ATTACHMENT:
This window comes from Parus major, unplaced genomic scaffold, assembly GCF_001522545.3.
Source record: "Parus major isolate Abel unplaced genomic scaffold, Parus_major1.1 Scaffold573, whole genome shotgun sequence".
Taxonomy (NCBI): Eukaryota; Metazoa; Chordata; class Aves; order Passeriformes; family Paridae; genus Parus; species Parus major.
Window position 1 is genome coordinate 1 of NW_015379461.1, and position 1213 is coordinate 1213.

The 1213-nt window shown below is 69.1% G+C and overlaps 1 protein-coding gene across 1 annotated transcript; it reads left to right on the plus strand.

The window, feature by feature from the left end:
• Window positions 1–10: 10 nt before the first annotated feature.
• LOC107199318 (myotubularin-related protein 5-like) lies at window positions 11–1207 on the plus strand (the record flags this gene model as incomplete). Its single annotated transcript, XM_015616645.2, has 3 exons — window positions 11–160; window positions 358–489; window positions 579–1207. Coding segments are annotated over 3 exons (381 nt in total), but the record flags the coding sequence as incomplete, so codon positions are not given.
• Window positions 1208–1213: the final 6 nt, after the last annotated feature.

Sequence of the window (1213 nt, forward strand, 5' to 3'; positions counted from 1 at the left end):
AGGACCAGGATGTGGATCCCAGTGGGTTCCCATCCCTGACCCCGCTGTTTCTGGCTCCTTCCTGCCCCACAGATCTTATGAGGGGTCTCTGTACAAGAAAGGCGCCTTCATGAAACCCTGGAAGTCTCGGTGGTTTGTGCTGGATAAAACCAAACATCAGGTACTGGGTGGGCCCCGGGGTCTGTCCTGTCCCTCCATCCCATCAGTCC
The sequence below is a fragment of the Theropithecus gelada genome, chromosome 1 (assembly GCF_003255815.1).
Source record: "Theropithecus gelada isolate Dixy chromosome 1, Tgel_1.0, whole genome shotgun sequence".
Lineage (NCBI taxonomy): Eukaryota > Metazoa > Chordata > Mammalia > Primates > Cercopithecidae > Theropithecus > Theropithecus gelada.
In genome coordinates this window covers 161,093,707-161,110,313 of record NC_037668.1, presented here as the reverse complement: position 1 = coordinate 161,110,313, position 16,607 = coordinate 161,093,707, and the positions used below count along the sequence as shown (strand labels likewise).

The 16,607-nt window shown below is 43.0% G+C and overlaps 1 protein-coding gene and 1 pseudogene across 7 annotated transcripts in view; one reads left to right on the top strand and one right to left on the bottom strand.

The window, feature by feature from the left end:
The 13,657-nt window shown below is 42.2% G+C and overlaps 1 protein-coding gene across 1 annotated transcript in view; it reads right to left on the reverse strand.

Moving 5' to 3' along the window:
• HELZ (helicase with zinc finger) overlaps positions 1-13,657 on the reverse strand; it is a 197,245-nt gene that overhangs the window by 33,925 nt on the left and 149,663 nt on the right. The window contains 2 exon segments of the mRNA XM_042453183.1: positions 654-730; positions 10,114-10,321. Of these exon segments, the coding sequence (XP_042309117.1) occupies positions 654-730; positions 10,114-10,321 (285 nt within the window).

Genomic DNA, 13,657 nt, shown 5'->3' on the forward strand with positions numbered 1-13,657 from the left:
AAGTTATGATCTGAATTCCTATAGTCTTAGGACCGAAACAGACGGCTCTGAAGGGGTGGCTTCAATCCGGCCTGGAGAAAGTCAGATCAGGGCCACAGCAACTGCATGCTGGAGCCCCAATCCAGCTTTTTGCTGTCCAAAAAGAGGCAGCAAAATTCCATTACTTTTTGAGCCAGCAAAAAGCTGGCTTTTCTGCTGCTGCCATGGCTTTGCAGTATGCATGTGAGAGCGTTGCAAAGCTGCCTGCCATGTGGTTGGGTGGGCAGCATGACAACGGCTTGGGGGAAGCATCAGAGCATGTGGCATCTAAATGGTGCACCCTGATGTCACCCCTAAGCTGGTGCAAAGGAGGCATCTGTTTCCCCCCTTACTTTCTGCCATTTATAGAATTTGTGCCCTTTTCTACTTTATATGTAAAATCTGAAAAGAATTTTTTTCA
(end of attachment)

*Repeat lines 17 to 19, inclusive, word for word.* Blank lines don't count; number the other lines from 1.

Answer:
The window, feature by feature from the left end:
The 13,657-nt window shown below is 42.2% G+C and overlaps 1 protein-coding gene across 1 annotated transcript in view; it reads right to left on the reverse strand.

Moving 5' to 3' along the window: